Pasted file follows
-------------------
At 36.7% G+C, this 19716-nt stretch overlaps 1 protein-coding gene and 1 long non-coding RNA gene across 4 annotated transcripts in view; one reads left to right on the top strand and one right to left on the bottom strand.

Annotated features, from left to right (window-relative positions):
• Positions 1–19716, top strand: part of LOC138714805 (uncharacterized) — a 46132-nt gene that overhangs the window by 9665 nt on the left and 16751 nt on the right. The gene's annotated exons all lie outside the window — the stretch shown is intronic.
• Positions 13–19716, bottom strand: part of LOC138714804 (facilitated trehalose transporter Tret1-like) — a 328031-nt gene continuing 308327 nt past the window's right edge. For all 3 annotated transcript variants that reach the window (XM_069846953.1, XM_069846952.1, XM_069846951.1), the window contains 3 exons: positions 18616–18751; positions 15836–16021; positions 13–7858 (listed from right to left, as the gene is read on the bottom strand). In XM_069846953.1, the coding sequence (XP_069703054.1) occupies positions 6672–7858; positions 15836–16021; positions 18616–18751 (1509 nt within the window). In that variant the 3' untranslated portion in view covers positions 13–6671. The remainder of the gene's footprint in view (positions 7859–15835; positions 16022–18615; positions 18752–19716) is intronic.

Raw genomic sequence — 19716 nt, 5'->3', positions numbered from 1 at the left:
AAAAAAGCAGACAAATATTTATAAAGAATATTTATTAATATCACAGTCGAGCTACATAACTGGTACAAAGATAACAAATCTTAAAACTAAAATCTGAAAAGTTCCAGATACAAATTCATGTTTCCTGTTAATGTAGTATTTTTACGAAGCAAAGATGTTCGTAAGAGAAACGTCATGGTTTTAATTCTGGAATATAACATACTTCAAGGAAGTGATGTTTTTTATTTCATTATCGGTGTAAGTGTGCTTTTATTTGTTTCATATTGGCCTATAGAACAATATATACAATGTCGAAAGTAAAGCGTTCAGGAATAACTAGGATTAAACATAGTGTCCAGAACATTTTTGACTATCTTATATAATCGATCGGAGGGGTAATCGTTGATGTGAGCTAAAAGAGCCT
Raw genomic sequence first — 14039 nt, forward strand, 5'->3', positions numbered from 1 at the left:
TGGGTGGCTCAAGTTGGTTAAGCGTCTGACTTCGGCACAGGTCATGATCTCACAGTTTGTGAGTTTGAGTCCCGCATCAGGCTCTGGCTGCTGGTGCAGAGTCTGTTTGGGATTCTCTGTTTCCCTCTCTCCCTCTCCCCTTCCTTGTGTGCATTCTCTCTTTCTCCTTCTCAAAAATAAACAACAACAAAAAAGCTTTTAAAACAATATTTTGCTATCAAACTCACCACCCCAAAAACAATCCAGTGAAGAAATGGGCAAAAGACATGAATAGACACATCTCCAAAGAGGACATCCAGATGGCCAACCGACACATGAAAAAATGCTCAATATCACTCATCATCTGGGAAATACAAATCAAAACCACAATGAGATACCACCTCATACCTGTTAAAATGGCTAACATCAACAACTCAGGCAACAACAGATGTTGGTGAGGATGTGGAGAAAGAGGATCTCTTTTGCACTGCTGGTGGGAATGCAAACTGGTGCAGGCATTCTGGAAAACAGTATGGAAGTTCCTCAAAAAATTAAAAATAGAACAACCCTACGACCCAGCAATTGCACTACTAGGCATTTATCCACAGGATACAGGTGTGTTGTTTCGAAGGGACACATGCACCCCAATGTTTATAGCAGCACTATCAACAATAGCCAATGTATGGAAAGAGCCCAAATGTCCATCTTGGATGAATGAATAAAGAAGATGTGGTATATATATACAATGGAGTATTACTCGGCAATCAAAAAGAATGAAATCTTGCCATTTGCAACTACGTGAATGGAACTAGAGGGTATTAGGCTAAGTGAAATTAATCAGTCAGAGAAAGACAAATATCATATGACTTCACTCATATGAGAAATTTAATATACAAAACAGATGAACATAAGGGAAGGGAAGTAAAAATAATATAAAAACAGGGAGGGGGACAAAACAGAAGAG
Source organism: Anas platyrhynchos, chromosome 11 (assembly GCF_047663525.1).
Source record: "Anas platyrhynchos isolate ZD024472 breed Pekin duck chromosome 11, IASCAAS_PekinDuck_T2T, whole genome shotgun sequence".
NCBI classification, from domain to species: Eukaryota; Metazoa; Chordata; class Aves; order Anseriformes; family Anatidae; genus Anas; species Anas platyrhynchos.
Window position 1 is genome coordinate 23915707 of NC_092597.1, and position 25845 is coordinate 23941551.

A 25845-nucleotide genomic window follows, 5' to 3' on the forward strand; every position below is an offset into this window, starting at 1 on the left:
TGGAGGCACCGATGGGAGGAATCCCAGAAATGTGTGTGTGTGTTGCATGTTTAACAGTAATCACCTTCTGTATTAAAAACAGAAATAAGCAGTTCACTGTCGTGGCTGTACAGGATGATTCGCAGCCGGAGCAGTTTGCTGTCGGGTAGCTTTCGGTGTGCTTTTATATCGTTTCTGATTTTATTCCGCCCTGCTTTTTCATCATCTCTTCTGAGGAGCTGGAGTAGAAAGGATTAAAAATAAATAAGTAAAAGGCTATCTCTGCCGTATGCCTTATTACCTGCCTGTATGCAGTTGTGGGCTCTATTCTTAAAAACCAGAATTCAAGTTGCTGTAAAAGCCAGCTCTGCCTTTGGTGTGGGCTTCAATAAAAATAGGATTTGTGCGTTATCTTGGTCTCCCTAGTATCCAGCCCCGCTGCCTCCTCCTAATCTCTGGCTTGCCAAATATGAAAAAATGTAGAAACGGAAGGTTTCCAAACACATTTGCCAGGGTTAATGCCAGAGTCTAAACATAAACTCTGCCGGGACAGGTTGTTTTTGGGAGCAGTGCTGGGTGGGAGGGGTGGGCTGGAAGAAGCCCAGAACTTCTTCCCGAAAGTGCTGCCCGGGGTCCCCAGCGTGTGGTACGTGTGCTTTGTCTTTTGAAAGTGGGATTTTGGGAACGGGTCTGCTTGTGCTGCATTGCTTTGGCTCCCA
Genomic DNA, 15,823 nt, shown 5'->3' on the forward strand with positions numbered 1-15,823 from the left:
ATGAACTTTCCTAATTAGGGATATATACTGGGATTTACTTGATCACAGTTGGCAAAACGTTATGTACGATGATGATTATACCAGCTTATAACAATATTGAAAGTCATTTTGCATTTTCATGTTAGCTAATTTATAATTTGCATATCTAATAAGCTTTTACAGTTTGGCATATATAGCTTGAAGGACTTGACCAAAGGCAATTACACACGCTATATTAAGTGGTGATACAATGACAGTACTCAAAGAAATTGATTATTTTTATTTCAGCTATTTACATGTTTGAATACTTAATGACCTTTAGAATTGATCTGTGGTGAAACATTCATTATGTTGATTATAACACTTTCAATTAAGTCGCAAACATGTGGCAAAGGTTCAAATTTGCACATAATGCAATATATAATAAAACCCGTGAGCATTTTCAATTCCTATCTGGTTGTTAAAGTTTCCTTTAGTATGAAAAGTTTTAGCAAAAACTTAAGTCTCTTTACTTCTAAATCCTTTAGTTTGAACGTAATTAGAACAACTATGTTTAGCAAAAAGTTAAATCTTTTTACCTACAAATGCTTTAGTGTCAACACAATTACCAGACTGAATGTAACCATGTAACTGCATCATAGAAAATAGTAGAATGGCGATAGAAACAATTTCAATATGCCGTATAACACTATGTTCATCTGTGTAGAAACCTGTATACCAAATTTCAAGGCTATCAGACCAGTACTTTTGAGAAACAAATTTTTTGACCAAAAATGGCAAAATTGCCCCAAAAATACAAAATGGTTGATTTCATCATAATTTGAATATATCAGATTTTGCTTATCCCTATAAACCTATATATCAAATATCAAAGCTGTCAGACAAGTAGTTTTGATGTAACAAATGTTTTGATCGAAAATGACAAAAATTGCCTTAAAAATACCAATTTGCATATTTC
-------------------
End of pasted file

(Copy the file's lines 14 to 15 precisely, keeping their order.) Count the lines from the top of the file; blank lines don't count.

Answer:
TGGAGGCACCGATGGGAGGAATCCCAGAAATGTGTGTGTGTGTTGCATGTTTAACAGTAATCACCTTCTGTATTAAAAACAGAAATAAGCAGTTCACTGTCGTGGCTGTACAGGATGATTCGCAGCCGGAGCAGTTTGCTGTCGGGTAGCTTTCGGTGTGCTTTTATATCGTTTCTGATTTTATTCCGCCCTGCTTTTTCATCATCTCTTCTGAGGAGCTGGAGTAGAAAGGATTAAAAATAAATAAGTAAAAGGCTATCTCTGCCGTATGCCTTATTACCTGCCTGTATGCAGTTGTGGGCTCTATTCTTAAAAACCAGAATTCAAGTTGCTGTAAAAGCCAGCTCTGCCTTTGGTGTGGGCTTCAATAAAAATAGGATTTGTGCGTTATCTTGGTCTCCCTAGTATCCAGCCCCGCTGCCTCCTCCTAATCTCTGGCTTGCCAAATATGAAAAAATGTAGAAACGGAAGGTTTCCAAACACATTTGCCAGGGTTAATGCCAGAGTCTAAACATAAACTCTGCCGGGACAGGTTGTTTTTGGGAGCAGTGCTGGGTGGGAGGGGTGGGCTGGAAGAAGCCCAGAACTTCTTCCCGAAAGTGCTGCCCGGGGTCCCCAGCGTGTGGTACGTGTGCTTTGTCTTTTGAAAGTGGGATTTTGGGAACGGGTCTGCTTGTGCTGCATTGCTTTGGCTCCCA
Genomic DNA, 15,823 nt, shown 5'->3' on the forward strand with positions numbered 1-15,823 from the left: